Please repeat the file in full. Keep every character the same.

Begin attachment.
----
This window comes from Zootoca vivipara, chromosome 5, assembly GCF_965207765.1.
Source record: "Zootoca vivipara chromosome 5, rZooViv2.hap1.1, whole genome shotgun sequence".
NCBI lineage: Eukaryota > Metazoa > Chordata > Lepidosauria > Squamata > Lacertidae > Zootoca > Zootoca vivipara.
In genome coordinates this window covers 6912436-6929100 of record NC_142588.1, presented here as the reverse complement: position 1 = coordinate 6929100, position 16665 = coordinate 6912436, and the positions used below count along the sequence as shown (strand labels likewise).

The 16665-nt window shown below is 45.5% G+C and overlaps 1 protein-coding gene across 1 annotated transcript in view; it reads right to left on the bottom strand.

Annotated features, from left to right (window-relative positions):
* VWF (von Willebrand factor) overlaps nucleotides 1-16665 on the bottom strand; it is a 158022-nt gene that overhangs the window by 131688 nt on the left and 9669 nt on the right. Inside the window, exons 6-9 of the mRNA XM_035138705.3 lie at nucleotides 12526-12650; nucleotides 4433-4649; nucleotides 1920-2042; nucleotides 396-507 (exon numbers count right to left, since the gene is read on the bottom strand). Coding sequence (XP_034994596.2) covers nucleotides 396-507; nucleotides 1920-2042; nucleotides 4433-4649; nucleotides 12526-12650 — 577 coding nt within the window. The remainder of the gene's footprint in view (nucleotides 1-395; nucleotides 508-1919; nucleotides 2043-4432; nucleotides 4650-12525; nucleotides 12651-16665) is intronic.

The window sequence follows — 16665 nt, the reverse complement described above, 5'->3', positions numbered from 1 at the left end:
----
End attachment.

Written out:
This window comes from Zootoca vivipara, chromosome 5, assembly GCF_965207765.1.
Source record: "Zootoca vivipara chromosome 5, rZooViv2.hap1.1, whole genome shotgun sequence".
NCBI lineage: Eukaryota > Metazoa > Chordata > Lepidosauria > Squamata > Lacertidae > Zootoca > Zootoca vivipara.
In genome coordinates this window covers 6912436-6929100 of record NC_142588.1, presented here as the reverse complement: position 1 = coordinate 6929100, position 16665 = coordinate 6912436, and the positions used below count along the sequence as shown (strand labels likewise).

The 16665-nt window shown below is 45.5% G+C and overlaps 1 protein-coding gene across 1 annotated transcript in view; it reads right to left on the bottom strand.

Annotated features, from left to right (window-relative positions):
* VWF (von Willebrand factor) overlaps nucleotides 1-16665 on the bottom strand; it is a 158022-nt gene that overhangs the window by 131688 nt on the left and 9669 nt on the right. Inside the window, exons 6-9 of the mRNA XM_035138705.3 lie at nucleotides 12526-12650; nucleotides 4433-4649; nucleotides 1920-2042; nucleotides 396-507 (exon numbers count right to left, since the gene is read on the bottom strand). Coding sequence (XP_034994596.2) covers nucleotides 396-507; nucleotides 1920-2042; nucleotides 4433-4649; nucleotides 12526-12650 — 577 coding nt within the window. The remainder of the gene's footprint in view (nucleotides 1-395; nucleotides 508-1919; nucleotides 2043-4432; nucleotides 4650-12525; nucleotides 12651-16665) is intronic.

The window sequence follows — 16665 nt, the reverse complement described above, 5'->3', positions numbered from 1 at the left end: